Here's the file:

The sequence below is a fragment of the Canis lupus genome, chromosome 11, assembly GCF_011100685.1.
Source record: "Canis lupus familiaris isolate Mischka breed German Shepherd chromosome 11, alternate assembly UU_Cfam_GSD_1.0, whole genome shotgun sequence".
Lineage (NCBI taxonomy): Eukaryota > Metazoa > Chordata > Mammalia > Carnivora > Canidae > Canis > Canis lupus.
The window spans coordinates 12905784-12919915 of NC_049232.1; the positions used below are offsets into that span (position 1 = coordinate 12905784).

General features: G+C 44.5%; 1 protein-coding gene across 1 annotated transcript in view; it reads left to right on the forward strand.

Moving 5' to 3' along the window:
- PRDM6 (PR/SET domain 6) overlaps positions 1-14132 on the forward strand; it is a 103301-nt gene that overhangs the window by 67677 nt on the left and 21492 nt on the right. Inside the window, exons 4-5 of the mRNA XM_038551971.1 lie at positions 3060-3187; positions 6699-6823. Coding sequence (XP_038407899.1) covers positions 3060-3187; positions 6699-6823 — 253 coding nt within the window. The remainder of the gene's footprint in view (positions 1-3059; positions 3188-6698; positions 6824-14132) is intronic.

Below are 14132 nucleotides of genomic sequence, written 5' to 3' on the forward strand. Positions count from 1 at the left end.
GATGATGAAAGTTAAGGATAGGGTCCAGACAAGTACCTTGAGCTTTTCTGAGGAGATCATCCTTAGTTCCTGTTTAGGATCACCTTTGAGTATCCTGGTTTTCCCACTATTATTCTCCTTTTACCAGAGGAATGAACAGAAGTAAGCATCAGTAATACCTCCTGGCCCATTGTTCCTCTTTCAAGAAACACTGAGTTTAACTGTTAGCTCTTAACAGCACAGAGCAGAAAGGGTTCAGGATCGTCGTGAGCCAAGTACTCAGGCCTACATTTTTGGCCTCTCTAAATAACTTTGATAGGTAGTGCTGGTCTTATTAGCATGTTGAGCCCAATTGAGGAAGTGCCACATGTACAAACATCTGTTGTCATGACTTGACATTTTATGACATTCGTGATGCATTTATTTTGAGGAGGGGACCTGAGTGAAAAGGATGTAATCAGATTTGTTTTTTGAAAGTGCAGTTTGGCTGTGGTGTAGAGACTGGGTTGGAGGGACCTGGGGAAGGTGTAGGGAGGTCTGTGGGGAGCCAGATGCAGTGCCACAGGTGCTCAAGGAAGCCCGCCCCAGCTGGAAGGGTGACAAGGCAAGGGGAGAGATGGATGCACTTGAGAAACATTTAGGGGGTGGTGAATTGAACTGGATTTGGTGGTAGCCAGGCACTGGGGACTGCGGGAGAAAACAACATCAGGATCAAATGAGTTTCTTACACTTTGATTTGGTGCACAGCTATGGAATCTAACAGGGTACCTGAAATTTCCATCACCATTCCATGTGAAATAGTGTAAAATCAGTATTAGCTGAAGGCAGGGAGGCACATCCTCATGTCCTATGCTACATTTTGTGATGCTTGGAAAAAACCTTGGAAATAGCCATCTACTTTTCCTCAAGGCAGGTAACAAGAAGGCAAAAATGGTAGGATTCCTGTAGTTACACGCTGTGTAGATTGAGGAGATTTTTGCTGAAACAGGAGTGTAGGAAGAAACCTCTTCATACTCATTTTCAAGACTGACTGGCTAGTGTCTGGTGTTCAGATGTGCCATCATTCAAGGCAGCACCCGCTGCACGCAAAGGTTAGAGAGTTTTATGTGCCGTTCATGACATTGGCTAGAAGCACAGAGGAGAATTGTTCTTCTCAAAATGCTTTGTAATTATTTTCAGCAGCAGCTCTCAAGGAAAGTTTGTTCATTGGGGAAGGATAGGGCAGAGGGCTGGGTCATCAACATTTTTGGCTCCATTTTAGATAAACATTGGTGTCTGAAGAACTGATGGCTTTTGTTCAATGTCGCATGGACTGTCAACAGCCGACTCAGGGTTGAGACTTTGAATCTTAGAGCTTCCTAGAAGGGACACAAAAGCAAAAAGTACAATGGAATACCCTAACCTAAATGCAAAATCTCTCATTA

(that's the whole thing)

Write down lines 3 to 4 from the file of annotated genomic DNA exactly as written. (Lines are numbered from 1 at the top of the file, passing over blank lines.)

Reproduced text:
Lineage (NCBI taxonomy): Eukaryota > Metazoa > Chordata > Mammalia > Carnivora > Canidae > Canis > Canis lupus.
The window spans coordinates 12905784-12919915 of NC_049232.1; the positions used below are offsets into that span (position 1 = coordinate 12905784).